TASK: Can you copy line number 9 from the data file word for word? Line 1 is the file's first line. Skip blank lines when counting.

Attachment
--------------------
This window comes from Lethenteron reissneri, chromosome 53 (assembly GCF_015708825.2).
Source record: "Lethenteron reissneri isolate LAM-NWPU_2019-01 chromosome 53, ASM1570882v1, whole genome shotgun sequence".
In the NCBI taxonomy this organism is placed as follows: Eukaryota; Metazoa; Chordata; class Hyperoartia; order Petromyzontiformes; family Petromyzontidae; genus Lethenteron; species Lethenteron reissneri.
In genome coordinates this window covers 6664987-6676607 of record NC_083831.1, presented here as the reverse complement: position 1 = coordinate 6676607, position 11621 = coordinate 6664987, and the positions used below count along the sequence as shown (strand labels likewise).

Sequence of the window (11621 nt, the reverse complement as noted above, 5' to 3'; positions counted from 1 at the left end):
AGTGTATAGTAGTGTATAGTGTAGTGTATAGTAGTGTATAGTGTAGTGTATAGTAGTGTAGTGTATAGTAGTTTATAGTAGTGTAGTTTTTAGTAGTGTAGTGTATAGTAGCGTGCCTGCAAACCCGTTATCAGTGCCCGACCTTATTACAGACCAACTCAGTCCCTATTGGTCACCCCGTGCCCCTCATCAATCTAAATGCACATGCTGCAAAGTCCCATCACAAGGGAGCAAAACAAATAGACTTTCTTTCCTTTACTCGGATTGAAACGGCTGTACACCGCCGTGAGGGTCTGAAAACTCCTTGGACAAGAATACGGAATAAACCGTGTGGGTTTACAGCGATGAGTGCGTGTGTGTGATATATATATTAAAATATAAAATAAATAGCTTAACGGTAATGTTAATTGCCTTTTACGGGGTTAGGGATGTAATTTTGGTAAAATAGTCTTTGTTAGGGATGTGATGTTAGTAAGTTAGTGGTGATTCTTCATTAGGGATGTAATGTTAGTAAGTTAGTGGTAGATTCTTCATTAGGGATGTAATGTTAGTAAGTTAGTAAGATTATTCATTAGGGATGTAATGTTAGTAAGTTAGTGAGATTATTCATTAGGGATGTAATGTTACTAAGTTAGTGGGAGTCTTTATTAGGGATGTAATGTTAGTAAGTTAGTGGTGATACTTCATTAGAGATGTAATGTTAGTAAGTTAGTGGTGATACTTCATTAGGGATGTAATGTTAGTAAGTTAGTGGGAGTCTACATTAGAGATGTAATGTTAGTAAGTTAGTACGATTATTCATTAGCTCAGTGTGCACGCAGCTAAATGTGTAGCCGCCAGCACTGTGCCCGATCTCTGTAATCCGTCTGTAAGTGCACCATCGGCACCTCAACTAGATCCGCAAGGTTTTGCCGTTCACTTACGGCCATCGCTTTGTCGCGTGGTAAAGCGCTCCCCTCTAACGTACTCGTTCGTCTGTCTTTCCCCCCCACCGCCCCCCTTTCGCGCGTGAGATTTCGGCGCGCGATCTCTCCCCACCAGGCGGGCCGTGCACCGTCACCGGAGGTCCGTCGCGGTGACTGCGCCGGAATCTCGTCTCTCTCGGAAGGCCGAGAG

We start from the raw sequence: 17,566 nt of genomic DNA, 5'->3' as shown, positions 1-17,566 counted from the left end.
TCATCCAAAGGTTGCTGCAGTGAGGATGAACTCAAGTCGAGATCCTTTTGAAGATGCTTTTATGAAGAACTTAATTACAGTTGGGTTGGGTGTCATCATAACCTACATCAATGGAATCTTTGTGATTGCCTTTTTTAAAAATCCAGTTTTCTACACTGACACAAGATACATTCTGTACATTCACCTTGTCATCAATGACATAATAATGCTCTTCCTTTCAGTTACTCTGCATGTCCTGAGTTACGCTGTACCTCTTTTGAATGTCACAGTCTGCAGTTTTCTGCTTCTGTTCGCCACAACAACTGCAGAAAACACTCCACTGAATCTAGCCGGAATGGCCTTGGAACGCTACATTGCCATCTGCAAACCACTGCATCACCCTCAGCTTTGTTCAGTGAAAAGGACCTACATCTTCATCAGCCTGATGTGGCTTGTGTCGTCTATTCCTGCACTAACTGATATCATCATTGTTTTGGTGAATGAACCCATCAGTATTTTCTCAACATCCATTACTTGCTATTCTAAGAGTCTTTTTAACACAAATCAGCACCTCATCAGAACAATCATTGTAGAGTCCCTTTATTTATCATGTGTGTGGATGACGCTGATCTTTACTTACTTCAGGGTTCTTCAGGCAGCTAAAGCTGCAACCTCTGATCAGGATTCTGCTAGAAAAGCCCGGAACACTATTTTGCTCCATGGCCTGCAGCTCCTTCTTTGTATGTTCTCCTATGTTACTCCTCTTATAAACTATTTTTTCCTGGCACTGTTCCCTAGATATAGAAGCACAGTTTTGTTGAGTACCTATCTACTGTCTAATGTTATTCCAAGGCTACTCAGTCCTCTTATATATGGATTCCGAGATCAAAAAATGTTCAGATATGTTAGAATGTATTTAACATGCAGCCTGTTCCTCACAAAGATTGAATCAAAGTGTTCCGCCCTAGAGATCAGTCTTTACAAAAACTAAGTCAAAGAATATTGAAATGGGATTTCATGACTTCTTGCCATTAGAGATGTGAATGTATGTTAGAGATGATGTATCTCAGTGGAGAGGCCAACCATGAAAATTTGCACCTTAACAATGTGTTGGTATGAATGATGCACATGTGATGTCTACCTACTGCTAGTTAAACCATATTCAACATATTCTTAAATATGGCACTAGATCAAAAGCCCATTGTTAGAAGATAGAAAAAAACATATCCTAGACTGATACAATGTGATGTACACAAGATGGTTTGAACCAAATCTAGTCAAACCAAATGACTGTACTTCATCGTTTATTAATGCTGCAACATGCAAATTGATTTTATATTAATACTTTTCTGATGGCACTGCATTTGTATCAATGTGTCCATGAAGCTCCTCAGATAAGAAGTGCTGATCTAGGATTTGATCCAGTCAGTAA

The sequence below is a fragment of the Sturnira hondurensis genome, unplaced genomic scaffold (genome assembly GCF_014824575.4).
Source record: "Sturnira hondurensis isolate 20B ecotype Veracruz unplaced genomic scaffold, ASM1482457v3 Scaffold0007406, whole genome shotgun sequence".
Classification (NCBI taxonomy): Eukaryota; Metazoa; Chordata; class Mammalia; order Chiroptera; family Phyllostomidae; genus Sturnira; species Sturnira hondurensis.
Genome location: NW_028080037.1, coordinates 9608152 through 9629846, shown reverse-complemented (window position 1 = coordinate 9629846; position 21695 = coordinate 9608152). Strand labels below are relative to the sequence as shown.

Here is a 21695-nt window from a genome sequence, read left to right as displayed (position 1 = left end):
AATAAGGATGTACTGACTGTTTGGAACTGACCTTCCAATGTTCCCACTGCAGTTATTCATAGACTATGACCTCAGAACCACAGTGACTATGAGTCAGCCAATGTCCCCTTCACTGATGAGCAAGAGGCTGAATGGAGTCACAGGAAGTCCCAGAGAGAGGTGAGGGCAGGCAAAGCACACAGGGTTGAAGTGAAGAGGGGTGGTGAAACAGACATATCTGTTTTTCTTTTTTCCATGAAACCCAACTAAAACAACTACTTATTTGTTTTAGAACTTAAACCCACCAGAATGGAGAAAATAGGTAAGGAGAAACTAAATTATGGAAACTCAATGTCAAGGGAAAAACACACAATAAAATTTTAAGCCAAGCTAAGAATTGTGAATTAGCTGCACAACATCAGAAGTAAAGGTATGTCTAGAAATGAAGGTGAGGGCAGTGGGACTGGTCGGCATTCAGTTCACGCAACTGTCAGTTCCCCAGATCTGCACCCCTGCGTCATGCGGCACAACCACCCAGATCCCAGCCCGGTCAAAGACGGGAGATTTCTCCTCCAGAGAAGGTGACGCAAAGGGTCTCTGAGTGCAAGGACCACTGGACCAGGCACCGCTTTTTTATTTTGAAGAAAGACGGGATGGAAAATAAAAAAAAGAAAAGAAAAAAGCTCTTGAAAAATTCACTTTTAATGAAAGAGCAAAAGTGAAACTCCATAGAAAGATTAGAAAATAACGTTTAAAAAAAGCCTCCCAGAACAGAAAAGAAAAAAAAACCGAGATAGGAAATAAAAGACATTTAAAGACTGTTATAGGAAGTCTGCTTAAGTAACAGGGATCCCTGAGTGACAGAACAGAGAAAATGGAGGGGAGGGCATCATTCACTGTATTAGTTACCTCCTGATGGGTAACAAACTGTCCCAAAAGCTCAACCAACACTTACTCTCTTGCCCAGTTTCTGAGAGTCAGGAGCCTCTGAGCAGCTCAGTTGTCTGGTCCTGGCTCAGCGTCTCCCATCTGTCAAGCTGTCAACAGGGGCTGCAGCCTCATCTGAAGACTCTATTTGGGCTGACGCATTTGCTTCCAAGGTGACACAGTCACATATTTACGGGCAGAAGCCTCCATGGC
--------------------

The sequence below is a fragment of the Sturnira hondurensis genome, unplaced genomic scaffold (genome assembly GCF_014824575.4).